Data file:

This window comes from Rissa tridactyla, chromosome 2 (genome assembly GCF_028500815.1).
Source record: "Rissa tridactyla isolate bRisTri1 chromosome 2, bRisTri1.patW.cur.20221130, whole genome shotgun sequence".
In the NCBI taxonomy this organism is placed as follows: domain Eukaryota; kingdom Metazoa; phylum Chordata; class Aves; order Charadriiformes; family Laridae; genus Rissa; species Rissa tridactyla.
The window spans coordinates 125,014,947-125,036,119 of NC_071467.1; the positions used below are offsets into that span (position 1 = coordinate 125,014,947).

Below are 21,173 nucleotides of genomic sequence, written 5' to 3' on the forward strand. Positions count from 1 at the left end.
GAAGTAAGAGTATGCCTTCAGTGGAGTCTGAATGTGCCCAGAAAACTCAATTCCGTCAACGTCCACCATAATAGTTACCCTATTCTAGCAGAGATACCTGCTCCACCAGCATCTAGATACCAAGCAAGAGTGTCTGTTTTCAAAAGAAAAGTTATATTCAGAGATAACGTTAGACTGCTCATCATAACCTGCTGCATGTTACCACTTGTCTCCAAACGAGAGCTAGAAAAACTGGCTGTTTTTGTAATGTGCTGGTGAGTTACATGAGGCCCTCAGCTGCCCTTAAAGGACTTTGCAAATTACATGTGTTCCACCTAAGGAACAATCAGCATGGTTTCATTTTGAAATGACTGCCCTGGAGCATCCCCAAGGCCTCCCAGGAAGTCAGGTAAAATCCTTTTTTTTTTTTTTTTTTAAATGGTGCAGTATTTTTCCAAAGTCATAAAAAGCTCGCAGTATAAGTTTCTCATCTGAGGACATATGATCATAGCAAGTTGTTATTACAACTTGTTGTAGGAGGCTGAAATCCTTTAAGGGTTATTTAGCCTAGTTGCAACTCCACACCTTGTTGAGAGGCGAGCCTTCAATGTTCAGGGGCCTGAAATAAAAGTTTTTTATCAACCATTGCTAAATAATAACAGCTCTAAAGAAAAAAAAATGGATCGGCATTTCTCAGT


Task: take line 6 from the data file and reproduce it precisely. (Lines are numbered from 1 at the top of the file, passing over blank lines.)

GAAGTAAGAGTATGCCTTCAGTGGAGTCTGAATGTGCCCAGAAAACTCAATTCCGTCAACGTCCACCATAATAGTTACCCTATTCTAGCAGAGATACCTGCTCCACCAGCATCTAGATACCAAGCAAGAGTGTCTGTTTTCAAAAGAAAAGTTATATTCAGAGATAACGTTAGACTGCTCATCATAACCTGCTGCATGTTACCACTTGTCTCCAAACGAGAGCTAGAAAAACTGGCTGTTTTTGTAATGTGCTGGTGAGTTACATGAGGCCCTCAGCTGCCCTTAAAGGACTTTGCAAATTACATGTGTTCCACCTAAGGAACAATCAGCATGGTTTCATTTTGAAATGACTGCCCTGGAGCATCCCCAAGGCCTCCCAGGAAGTCAGGTAAAATCCTTTTTTTTTTTTTTTTTTAAATGGTGCAGTATTTTTCCAAAGTCATAAAAAGCTCGCAGTATAAGTTTCTCATCTGAGGACATATGATCATAGCAAGTTGTTATTACAACTTGTTGTAGGAGGCTGAAATCCTTTAAGGGTTATTTAGCCTAGTTGCAACTCCACACCTTGTTGAGAGGCGAGCCTTCAATGTTCAGGGGCCTGAAATAAAAGTTTTTTATCAACCATTGCTAAATAATAACAGCTCTAAAGAAAAAAAAATGGATCGGCATTTCTCAGT